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Most dogs are up and running at the first mention of the word “walkies,” or often, any time you get too close to their lead or the door! Within the UK, not getting enough exercise and physical activity is a much more common issue for dogs than trying to motivate a dog to be more active – but if your dog is reluctant to play and exercise, this can be just as much of a problem!
Whether you want to keep your dog fit, help them to lose weight or simply don’t think they’re as lively and fun-loving as they should be, having a dog that seems to be naturally sedentary can be a challenge to walk and get moving. If this sounds like your dog, in this article we will share some tips and advice on how to motivate a dog to play and exercise, and what may be causing their reluctance in the first place. Read on to learn more.
Before you begin trying out new things to motivate your dog and get them moving, it is important to try to establish why your dog is a little sluggish to start with. Different dog breeds need different levels of exercise and activity, and some breeds like the Greyhound tend to be quite lazy compared to others – although all dogs still need walks and exercise!
Older dogs will also need and want less exercise than younger dogs – so if your dog is getting on in years and starting to slow down, this is natural and not something that usually requires correction. However, if your dog is in their prime and/or fit and previously very keen to exercise and play, there might be a health problem or other issue in play that leads to a reluctance to exercise, perhaps due to pain or low energy levels. Have your dog checked out by your vet just to be on the safe side, and to get some guidance on how to proceed.
A dog that is overweight will also have a lower tolerance for exercise and be less interested in playing – and whilst overweight dogs are the dogs that can most benefit from more activity, going from sedentary to boot camp overnight will not work, nor will it be enjoyable for your dog – so you should work progressively and slowly to increase their fitness levels.
Also, a dog that is underweight, or whose weight is average but whose diet is poor or does not provide enough energy will also lack the energy they need to exercise and play properly too.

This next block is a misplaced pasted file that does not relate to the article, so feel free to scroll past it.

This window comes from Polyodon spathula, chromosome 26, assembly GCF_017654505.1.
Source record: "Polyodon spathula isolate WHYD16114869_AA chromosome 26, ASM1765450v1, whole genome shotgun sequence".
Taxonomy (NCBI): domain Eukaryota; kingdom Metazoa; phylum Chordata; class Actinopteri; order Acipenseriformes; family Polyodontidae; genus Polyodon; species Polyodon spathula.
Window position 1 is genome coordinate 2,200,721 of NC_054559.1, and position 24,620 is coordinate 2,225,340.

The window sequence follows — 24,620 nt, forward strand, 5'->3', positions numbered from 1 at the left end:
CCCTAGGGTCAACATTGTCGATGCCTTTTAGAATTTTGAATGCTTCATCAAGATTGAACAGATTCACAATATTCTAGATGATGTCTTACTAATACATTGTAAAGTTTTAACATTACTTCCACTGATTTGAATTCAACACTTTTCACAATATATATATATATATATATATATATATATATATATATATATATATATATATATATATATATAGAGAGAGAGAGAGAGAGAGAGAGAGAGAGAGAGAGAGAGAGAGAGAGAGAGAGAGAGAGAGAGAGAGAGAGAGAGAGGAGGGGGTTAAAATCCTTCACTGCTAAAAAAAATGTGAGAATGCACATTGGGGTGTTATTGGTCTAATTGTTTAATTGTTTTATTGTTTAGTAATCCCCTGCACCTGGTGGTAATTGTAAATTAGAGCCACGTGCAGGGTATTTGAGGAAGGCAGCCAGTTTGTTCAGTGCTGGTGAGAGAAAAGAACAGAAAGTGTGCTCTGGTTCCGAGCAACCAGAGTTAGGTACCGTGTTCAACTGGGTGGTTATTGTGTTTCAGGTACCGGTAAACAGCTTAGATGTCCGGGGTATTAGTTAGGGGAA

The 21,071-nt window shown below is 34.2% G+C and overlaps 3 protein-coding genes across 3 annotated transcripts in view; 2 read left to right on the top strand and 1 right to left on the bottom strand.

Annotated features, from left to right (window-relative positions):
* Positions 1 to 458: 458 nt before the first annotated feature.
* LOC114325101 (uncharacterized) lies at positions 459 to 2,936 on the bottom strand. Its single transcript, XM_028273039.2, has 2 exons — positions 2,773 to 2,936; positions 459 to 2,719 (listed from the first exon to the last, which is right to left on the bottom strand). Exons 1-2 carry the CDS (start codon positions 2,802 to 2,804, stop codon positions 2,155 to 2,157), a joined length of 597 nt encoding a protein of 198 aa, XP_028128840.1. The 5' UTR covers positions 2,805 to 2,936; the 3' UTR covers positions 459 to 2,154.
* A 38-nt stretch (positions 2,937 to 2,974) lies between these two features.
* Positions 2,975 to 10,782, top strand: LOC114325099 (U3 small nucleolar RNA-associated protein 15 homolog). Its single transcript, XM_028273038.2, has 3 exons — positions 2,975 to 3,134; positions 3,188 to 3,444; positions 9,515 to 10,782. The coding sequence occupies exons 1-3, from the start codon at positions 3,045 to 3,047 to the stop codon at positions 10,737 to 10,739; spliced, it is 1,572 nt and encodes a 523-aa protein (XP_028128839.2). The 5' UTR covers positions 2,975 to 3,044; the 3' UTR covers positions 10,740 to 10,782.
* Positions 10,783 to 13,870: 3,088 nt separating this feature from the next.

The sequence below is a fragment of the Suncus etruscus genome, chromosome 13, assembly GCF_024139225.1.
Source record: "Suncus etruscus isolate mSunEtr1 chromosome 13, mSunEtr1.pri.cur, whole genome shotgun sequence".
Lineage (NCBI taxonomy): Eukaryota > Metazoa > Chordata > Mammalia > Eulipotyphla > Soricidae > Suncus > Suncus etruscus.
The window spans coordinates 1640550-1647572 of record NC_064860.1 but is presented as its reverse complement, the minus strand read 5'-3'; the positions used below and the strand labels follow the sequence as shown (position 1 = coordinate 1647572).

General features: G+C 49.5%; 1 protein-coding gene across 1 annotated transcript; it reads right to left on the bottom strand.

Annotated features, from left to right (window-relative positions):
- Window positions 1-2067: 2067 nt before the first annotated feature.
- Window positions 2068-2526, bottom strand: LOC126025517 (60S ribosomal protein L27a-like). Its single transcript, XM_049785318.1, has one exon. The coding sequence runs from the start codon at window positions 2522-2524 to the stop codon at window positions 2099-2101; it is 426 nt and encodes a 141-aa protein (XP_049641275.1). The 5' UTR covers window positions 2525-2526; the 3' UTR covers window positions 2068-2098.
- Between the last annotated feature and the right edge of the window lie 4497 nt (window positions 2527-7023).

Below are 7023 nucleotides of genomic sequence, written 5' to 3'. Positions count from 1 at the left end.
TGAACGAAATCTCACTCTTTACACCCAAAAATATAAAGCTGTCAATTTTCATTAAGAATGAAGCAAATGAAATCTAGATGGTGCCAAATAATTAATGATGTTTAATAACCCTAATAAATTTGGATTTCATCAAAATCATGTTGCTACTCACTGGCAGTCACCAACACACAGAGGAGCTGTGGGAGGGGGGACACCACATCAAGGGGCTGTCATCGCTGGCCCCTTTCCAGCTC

If your dog isn’t interested in playing or is reluctant to walk very far, there are a range of different approaches you can take to encouraging and motivating them, and you might have to try more than one as every dog is different!
Even if you always walk your dog along the same route every day, most dogs will still be very keen to go out – but if you change things up and find somewhere new to take your dog, this will almost certainly pique their interest.
Vary your walking route and try to take in some new stimulus regularly, or perhaps take your dog out in the car to a special park, beach or run where they can experience some new sights and sounds.
Most dogs are very sociable with others, and will be more inclined to play and run around if they have company and some other dogs to play with. Unless your dog is very reactive or nervous – which is something you should work on – going to a dog park or walking with another dog can often help to get a reluctant canine off the couch!
If you are trying to maintain your dog’s weight or help them to lose weight, treats should be measured carefully and given sparingly – otherwise you will negate all of your good work. However, dogs are highly motivated by food, and factoring a few training treats into your dog’s daily diet gives you the chance to use these treats as an incentive and reward to get your dog moving, keep their attention, and teach them new skills.
Consider teaching your dog new tricks or playing recall games, using treats as motivation.
If your dog has a large box full of toys that they ignore, the extra push they need might simply be having someone to play with – so use balls, and other interactive toys to play with your dog one on one. Dogs thrive on attention, and will usually keep going longer if you are playing with them, rather than expecting them to entertain themselves on their own.
When it comes to your dog’s walks, keep their walks varied and interesting and look for new things to explore. Try to find a way to turn walkies into a game, perhaps by encouraging your dog to follow scents or search out toys, and once your dog gets some intellectual stimulation in this way, the physical effort will usually follow it!
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